Working on the factory floor early in my career taught me how much typical manufacturing workers know and care about the company’s products. Consultants came from time to time, studied, rearranged, left. Not much useful happened. But the individual guys (in those days) on the line knew more about what was going on than most of the supervisors and all of management.
Therefore, an opportunity to talk with Paul Vragel, Founder and President of 4aBetterBusiness in Evanston, IL to discuss his experiences as a project engineer and integrator was too good to pass up. After all, the values he learned and still implements include these:
- Listen to people
- Engage employees
- Ask everyone to look for problems with no fault issued
- Assume employees have needed knowledge
Vragel told me, “My initial education and experience is in Naval Architecture and Marine Engineering – that is, ship design and construction. Building a ship involves building a hotel, a restaurant, a huge warehouse and a power plant, putting them all together, putting a propeller on it and sending it out on the ocean where there are no service stations. Ship design and construction is essentially a demanding, large-scale systems engineering project.”
After graduation from Webb Institute of Naval Architecture, he worked at Newport News Shipbuilding. After a year, 2 prior graduates of Webb Institute, working for Amoco Corporation, hired him, at the age of 22, to manage ship construction programs in Spain. “A couple weeks after I was hired, I was on a plane to Spain with my instruction set being, essentially, ‘figure out what you’re supposed to do, and do that’ ”.
After a year, one of the earlier ships built in the series came in to Lisbon for its guarantee drydocking and inspection. When we opened one of the crankshaft bearings of the 30,000 hp main diesel engine, we saw the bearing material, which was supposed to be in the bearing, was lying on the crankshaft journal, in pieces.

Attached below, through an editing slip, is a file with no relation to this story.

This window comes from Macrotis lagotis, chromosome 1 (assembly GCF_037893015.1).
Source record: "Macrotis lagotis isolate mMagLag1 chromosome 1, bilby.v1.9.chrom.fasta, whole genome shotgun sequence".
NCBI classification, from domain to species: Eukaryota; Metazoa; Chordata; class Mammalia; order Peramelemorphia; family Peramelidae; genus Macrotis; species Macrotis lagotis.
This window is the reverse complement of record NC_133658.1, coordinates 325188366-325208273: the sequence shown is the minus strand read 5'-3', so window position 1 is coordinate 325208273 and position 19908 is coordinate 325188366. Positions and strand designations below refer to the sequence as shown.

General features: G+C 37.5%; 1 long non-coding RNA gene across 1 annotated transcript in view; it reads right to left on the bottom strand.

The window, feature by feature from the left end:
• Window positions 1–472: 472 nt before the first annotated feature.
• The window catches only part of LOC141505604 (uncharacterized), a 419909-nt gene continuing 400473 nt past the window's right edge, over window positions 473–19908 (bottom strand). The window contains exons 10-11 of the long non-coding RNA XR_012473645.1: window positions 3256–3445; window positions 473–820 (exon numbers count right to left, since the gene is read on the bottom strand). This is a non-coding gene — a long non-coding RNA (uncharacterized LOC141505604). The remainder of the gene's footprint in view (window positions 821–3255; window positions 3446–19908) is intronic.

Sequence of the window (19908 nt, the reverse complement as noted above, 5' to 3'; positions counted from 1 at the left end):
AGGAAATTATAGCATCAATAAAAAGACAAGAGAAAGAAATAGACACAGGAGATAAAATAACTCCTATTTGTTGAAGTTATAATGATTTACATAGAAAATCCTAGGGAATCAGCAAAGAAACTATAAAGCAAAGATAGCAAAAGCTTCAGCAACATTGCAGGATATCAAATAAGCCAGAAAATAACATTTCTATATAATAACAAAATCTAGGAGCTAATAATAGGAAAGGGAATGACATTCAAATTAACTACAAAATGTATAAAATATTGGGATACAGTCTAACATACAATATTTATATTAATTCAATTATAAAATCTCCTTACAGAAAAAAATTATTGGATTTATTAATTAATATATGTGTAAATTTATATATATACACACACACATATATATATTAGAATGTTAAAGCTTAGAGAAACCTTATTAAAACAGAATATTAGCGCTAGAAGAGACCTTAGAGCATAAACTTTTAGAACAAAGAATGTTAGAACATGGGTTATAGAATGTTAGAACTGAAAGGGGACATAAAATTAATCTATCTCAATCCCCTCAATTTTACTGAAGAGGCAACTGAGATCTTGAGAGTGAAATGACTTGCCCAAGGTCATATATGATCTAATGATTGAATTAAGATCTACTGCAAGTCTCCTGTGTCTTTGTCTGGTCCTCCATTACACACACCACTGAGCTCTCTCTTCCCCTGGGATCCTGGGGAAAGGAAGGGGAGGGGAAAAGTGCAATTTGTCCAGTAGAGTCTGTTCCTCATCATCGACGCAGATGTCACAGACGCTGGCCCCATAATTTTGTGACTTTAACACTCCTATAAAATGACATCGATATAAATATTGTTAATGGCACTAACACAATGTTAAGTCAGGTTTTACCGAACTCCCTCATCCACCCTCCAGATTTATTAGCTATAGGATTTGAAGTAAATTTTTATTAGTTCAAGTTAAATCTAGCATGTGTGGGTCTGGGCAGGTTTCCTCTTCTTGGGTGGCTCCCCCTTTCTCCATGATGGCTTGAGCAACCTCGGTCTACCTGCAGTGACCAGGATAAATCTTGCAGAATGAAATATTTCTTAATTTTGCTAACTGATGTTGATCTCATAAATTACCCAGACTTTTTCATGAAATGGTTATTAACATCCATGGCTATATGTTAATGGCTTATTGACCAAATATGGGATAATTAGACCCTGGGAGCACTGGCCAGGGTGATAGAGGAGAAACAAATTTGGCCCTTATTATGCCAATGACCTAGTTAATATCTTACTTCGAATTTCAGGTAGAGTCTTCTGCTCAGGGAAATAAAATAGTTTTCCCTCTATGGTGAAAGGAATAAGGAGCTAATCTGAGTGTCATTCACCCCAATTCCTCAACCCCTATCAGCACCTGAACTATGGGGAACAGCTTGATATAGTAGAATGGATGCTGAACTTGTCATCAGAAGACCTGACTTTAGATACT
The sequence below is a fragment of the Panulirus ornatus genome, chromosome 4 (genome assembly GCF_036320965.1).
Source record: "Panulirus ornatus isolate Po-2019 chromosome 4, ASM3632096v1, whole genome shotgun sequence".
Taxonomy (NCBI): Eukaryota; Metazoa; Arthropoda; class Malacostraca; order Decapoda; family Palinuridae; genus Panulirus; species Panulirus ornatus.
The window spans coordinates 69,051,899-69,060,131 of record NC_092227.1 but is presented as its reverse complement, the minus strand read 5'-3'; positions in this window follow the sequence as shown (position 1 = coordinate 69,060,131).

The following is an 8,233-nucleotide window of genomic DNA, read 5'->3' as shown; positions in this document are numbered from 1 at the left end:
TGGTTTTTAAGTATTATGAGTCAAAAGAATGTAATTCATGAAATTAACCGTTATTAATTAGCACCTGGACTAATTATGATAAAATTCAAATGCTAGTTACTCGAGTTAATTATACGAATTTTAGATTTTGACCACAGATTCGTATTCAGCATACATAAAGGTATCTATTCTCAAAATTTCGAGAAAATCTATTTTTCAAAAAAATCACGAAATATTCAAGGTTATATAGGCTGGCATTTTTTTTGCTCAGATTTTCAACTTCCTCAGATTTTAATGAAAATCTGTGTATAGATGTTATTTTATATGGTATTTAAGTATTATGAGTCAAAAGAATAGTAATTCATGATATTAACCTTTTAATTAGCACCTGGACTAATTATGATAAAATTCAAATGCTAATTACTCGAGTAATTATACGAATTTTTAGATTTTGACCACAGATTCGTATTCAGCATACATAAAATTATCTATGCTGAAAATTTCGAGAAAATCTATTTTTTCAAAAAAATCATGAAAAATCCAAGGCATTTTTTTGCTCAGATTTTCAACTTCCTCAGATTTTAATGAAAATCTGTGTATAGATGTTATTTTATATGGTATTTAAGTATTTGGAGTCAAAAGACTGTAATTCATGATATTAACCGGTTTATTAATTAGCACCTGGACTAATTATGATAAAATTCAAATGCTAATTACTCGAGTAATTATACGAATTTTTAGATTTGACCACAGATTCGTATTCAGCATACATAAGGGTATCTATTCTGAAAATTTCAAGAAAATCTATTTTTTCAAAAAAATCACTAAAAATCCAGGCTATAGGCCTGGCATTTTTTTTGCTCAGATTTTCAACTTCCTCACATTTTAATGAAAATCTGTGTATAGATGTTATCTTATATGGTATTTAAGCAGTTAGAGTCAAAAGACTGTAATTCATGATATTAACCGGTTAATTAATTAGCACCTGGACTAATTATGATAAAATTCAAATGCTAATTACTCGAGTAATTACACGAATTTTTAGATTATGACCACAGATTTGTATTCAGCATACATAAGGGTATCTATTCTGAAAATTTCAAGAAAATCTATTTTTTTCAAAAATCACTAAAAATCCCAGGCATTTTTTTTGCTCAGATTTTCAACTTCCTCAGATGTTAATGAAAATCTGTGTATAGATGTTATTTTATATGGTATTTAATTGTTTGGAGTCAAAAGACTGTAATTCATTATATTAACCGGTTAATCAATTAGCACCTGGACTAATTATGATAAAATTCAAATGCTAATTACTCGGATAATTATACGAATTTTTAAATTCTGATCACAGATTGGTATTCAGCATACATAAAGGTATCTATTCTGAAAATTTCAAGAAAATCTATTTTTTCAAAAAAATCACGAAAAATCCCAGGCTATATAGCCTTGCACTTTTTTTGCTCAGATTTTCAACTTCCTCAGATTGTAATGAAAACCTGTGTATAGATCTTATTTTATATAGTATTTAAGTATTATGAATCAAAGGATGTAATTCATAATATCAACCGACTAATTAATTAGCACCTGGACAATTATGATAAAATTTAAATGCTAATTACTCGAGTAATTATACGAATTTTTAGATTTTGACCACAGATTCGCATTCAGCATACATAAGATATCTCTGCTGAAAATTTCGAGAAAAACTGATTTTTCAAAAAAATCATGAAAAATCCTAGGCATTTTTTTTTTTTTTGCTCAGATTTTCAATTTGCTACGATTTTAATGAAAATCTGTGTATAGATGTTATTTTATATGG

Talk about a complex situation—the ship was built by a company controlled by the Spanish Government. They were the holder of the guarantee. The engine was built by a different company, also controlled by the Spanish Government. Amoco had a contract with the shipyard, not the engine builder. And the engine was built under license from a company in Denmark.
Vragel was there as an observer for the new construction department. The ship was under the control of the operations department. I had no authority and no staff reporting to me. “I had no technical knowledge of poured metal bearings in high-powered diesel engines, I didn’t speak Portuguese or Spanish, I was 23 years old, and the instruction from my boss was very simple: ‘Fix It!’ To add to the urgency of the ship being out of service, the shipyard in Lisbon, where the ship was located, was charging $30,000/day (about $250,000 in today’s dollars), just for being there.”
Vragel went to the engine builder in Spain who said, “We don’t think we have a problem – we think the Danes have a problem. They designed the engine, we just built it according to their instructions.”
Figuring that getting the Danish engineers down to Spain for a meeting wouldn’t be productive, he decided the only thing to do was to go into the plant and talk to the people who made the bearings. One problem – they only spoke Spanish, and he only spoke English. But there are lots of ways to communicate if you really want to. “I observed what they were doing, pointed, asked a lot of questions – they learned a little English, I learned a little Spanish – and we sketched out how the bearings were made.”
After a couple of days, he thought he had figured out the cause of the problem, but “I had the good sense to shut up. While our communication had become pretty good, I was sure that there were other parts of the process they knew about that we hadn’t touched on that might be part of the problem or solution. If I just told them what I thought, everything would stop there without awareness of those elements and we wouldn’t get an effective solution. But if I could work with them through the process so they saw the issues, the employees would bring those additional elements to the table. We would have a full understanding of the system, the employees would be part of the solution. In this way, employees would have ownership in the results.”
“And that’s exactly what happened. With a little more effort we found and fixed the causes of the problem (which was causing porosity in the bearing).”
I had no authority, no technical expertise, no staff, I was 23 years old, I didn’t speak Portuguese or Spanish, and in a few days, working cross language and cross culture in an overseas plant I had never seen in a technology in which I had no experience, we together achieved a solution that permanently raised their manufacturing capability – that they owned.
This key formative experience led to the beliefs on which 4aBetter Business was founded:
- We believe that employees are the world’s experts at knowing what they actually do every day – their local systems
- We believe that 90% of the issues in a company are embedded in the way these local systems work and work together
This lesson applies to 22-year-olds and 52-year-olds alike. Sometimes we get so wrapped up in our own ideas that we overlook an obvious source of great expertise.